"Sickhouse" is the first ever scripted Snapchat film. The film follows a group of real life digital stars who take a trip into the woods to explore a mysterious cabin with a dark past. Over five days, live 10-second Snaps shot in real-time appeared on digital influencer Andrea Russett's account, questioning if this was just scripted entertainment or real-life horror. "The Blair Witch Project" for the digital age, the overall objective of "Sickhouse" was to create a unique viewing experience unlike any other -- a scripted thriller released on a platform meant to document real-life, candid moments, blurring the lines between fact and fiction, reality and fantasy.
The idea for "Sickhouse" comes from Indigenous Media's award-winning filmmaking team Jon Avnet ("Black Swan," "Risky Business," "Fried Green Tomatoes"), Rodrigo Garcia ("In Treatment," "Albert Nobbs," "Last Days in the Desert") and Jake Avnet. The next generation studio is focused on producing premium, original video content for a variety of platforms, spanning formats ranging from traditional film and television to new and emerging platforms. A pioneer in the digital space, Indigenous Media strives to be on the cusp of innovation. And as audiences have shown an appetite for content that lives on the social platforms they use every day, and as the model for production, distribution and marketing of films is rapidly changing, Indigenous Media jumped at the opportunity to be the first to create a type of content that viewers are asking for and consuming voraciously.
Andrea Russett was chosen as the lead for the film due to her large social media presence (2.5 million YouTube subscribers) and her strong acting skills. Additional actors in "Sickhouse" included Instagram personality Sean O'Donnell and relative newcomer Laine Neil. All actors played themselves in the film, with Laine Neil masking as Andrea's cousin Taylor, further building out the sense of authenticity to the Snapchats and the overall story. The Snapchat platform was used to its full capacity, with drawings, filters, "selfies" and the characteristically abrupt changes from one Snap to the next. Andrea and the rest of her co-stars' personal social media accounts also went completely dark during the five days of filming, with the only updates on all of their whereabouts appearing on Andrea's Snapchat.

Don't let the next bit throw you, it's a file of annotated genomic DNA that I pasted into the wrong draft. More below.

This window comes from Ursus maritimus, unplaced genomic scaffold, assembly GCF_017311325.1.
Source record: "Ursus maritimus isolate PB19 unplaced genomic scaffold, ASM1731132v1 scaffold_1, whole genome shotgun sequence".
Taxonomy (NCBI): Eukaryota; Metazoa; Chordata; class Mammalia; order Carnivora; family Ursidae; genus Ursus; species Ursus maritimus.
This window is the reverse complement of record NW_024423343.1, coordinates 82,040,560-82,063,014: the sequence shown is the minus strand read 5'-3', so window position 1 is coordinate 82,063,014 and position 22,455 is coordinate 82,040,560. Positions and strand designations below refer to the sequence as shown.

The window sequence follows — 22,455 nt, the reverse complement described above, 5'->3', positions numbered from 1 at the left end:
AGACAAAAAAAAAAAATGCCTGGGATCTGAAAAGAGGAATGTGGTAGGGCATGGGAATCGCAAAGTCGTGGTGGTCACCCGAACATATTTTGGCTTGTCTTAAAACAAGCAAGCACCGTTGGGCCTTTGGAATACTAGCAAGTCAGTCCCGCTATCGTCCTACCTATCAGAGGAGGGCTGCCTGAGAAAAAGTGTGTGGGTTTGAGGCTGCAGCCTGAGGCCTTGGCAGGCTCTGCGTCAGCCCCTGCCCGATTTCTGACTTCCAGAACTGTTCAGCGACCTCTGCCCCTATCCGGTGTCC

It wasn't until after the full "Sickhouse" Snapchat story had aired that Andrea revealed to her fans on YouTube that not only did she "survive" Sickhouse, but that an extended version of the film, packed with never-before-seen shots, would be available on Vimeo as a 70-minute feature-length film. She then proceeded to have an open discussion with her fans about the project and how she and the Indigenous Media did it.
"Sickhouse" was shot in real time as well as produced, directed, edited and marketed in real time as well. It was also shot entirely on iPhones and in chronological order, which is very atypical for the film industry. The film was written and directed by award-winning filmmaker Hannah Macpherson ([email protected]).
To help make the story more believable, Sickhouse lore was created through an online site and a Facebook page.
Over its five days release on Snapchat, "Sickhouse" was viewed more than 100 million times, and sales performed extremely well for the feature-length version of the film on Vimeo, Fullscreen and BitTorrent. The unique project was covered by Variety, Fortune Magazine, People Magazine, Vulture, The Guardian, Mashable and many more media outlets, and a sequel is already in the works.
"Sickhouse" was also recently nominated for a 2016 Streamy Award in the Feature Film category.